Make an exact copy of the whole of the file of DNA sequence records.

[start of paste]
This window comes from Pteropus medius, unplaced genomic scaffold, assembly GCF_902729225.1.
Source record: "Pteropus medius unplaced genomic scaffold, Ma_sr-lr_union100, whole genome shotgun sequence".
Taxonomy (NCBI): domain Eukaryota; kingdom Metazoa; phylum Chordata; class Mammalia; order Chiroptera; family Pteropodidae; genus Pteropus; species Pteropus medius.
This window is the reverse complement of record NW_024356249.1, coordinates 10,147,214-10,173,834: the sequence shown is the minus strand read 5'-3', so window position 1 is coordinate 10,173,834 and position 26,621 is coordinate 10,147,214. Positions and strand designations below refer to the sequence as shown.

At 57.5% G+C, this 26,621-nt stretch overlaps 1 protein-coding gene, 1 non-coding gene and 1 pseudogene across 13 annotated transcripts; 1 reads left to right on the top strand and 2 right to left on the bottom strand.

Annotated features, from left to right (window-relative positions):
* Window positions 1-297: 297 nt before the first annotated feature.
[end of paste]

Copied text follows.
This window comes from Pteropus medius, unplaced genomic scaffold, assembly GCF_902729225.1.
Source record: "Pteropus medius unplaced genomic scaffold, Ma_sr-lr_union100, whole genome shotgun sequence".
Taxonomy (NCBI): domain Eukaryota; kingdom Metazoa; phylum Chordata; class Mammalia; order Chiroptera; family Pteropodidae; genus Pteropus; species Pteropus medius.
This window is the reverse complement of record NW_024356249.1, coordinates 10,147,214-10,173,834: the sequence shown is the minus strand read 5'-3', so window position 1 is coordinate 10,173,834 and position 26,621 is coordinate 10,147,214. Positions and strand designations below refer to the sequence as shown.

At 57.5% G+C, this 26,621-nt stretch overlaps 1 protein-coding gene, 1 non-coding gene and 1 pseudogene across 13 annotated transcripts; 1 reads left to right on the top strand and 2 right to left on the bottom strand.

Annotated features, from left to right (window-relative positions):
* Window positions 1-297: 297 nt before the first annotated feature.